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Skin Care and Diseases

Infants and Sun Exposure



I have some questions about infants and sun protection:


Dr. Kevin Cooper

Sun protection for infants begins with avoidance of sun exposure altogether, hat, protective clothing, and shade. Supplemental protection with sunscreen can be used. Creams with SPF 15-30 are generally appropriate for babies, to minimize irritation associated with higher concentrations of sunscreens and stabilizers in higher SPF products. Testing the product on a small area of the baby's skin to be sure it is not irritating can also be useful. Sprays can contain alcohols, which may sting or irritate baby skin.

If baby is in a pool or otherwise getting wet, the sunscreen can come off faster, so be sure to re-apply and protect from sunlight as soon as soon as possible. A UV protective shirt (look for a UPF on the label) is highly effective solution for the trunk and arms, reducing exposure to the sun, a shirt also prevents sun damage from missed areas or thin application spots that are possible when using sunscreen only. A hat that stays on and can get wet is very effective for the head, but remember that there is reflection of sunlight from the surface of the water that can bounce up , under the hat, so it is still necessary to limit exposure. If your baby tolerates sunglasses, there is certainly no harm.

Dr. Margaret Bobonich

First, the American Academy of Pediatrics provides water and sun safety tips for children to be used by parents and caregivers.

Parents should avoid direct sun exposure for infants under 6 months old. Inants should be kept in a cool and shaded area.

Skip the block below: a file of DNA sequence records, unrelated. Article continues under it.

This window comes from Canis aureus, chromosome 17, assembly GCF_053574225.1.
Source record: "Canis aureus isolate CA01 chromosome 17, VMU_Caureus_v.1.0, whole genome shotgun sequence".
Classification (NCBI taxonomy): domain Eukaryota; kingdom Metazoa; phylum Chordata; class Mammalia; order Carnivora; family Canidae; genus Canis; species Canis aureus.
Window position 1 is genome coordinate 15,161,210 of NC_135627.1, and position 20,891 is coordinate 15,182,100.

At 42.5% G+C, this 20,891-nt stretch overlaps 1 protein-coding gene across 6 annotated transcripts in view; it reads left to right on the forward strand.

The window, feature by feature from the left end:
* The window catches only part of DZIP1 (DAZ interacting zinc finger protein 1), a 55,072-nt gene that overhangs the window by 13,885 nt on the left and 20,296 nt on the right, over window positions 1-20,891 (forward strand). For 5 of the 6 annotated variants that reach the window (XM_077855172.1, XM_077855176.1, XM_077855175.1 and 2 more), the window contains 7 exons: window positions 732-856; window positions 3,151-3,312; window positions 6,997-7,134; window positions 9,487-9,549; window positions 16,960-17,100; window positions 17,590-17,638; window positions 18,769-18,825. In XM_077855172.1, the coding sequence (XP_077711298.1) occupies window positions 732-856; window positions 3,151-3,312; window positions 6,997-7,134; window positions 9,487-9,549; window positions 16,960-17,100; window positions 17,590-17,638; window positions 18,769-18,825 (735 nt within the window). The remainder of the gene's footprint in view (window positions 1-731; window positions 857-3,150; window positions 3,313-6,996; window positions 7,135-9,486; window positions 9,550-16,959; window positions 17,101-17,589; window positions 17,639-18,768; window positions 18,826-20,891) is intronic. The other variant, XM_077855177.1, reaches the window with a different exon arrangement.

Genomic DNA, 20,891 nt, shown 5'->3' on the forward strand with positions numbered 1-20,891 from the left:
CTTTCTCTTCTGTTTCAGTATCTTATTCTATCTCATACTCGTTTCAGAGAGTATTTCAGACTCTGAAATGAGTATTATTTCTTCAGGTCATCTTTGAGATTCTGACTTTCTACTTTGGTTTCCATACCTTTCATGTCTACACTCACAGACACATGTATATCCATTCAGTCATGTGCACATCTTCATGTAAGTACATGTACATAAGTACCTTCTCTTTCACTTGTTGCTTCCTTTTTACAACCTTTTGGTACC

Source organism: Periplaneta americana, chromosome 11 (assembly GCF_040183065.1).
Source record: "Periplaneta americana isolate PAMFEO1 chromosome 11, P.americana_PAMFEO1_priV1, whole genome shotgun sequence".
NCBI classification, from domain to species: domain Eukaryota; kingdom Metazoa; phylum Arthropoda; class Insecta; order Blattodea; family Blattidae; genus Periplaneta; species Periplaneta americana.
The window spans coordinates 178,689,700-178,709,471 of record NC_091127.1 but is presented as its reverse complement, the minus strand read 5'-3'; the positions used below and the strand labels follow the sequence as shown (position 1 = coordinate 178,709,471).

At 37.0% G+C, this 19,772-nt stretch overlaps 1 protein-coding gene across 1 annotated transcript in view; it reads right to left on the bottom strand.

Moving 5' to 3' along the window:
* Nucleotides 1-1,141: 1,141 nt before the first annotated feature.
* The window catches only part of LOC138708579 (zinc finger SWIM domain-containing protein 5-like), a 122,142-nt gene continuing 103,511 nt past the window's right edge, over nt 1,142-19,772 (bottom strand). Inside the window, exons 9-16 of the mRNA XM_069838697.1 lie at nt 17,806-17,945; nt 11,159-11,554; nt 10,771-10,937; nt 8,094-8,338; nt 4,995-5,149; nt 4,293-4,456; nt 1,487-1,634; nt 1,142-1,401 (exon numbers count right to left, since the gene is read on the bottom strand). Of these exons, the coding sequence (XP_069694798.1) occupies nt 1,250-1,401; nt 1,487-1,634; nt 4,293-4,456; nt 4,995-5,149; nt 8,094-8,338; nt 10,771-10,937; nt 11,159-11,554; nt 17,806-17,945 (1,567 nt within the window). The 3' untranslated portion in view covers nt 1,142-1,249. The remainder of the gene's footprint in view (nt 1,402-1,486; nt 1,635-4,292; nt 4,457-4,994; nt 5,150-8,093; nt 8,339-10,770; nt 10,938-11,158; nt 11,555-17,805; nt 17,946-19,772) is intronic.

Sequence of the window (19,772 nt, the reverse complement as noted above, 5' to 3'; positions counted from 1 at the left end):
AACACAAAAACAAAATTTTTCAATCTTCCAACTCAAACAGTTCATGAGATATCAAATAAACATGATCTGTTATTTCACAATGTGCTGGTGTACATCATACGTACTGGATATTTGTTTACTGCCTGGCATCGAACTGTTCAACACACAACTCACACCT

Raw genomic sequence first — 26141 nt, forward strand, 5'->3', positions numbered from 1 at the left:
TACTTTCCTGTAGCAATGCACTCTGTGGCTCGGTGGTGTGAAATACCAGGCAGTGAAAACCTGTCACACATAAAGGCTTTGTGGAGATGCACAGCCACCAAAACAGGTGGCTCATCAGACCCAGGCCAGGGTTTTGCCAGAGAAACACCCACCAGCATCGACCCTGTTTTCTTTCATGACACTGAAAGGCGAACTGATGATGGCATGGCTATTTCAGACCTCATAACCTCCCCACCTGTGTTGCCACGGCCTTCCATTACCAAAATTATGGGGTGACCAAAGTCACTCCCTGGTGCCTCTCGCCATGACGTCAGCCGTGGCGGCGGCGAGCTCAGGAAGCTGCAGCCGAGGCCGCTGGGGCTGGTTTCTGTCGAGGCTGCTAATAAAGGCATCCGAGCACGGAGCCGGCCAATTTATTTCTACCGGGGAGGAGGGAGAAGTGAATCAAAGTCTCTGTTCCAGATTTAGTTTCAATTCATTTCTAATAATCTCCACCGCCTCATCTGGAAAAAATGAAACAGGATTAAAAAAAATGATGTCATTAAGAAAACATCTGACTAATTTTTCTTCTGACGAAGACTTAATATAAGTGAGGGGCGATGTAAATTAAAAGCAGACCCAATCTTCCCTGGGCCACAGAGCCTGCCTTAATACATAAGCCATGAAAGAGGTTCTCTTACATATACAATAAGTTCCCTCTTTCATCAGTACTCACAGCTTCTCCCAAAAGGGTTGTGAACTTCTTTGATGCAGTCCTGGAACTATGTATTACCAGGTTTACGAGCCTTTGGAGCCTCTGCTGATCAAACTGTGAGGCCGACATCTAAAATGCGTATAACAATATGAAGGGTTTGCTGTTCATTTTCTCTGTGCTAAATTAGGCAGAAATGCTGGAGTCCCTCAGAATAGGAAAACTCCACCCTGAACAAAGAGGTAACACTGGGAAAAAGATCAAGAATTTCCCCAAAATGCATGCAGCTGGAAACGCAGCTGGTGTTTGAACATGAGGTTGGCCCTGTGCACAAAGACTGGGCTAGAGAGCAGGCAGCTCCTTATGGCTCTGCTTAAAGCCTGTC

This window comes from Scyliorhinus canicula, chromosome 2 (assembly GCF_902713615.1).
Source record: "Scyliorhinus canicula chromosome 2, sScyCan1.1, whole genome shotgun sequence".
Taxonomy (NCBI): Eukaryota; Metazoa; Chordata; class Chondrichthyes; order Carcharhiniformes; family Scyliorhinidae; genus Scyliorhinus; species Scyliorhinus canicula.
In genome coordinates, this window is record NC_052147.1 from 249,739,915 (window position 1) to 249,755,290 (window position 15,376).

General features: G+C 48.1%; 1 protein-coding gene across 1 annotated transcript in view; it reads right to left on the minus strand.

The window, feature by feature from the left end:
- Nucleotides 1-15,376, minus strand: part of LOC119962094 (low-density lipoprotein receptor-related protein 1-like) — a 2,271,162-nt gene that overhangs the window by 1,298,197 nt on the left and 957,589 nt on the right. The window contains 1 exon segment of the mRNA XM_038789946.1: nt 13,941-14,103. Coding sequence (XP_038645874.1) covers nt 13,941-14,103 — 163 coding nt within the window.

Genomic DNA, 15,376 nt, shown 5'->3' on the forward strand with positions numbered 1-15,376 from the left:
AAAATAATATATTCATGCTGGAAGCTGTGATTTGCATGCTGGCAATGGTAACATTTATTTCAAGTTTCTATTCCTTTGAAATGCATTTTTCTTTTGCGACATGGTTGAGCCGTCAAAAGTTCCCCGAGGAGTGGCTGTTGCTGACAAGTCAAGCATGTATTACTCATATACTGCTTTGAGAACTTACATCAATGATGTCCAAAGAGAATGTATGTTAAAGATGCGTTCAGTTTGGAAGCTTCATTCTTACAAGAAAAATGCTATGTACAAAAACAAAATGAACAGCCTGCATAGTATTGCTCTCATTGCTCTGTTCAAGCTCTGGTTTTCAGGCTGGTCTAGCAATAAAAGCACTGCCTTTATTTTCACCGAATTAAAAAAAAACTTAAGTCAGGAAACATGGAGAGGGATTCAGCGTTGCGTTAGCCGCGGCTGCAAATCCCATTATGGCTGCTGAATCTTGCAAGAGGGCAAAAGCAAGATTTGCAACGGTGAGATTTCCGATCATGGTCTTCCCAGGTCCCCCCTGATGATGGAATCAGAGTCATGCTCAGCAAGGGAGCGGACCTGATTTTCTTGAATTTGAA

For infants over 6 month and children, avoiding direct sun exposure between the hours of 10am and 4pm is the safest practice. However, if they are in direct sun light, parents should try to use light weight, tightly woven clothing and a brimmed hat that covers their ears and back of neck. Apply a broad-spectrum (UVA and UVB) sunscreen with a SPF of 15 or higher to skin exposed areas. Sunblock or sunscreen should be applied to dry skin 30 minutes prior to exposure and reapplied every 2 hours (more frequently if sweating or swimming). In your 11 month, I would recommend a physical sunblock, zinc or titanium, applied by had to avoid overspray of chemical blocks that can irritate eyes.

The water can pose a danger in that ultraviolet rays can penetrate the water. Equally important, the water can reflect UV so that children can get burns while not in the water. There are many companies that now provide sun protective clothing that “looks cool” and provides protection both in and out of the water. Sunglasses should be well fitted, child-sized with >97% UVA and UVB protection. The fit and child’s willingness to wear the glasses will determine the age appropriateness.

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Response by:

Kevin D Cooper, MD Kevin D Cooper, MD
Professor of Dermatology
School of Medicine
Case Western Reserve University

Margaret A Bobonich, DNP, FNP-C, DCNP, FAANP Margaret A Bobonich, DNP, FNP-C, DCNP, FAANP
Instructor of Dermatology
School of Medicine
Case Western Reserve University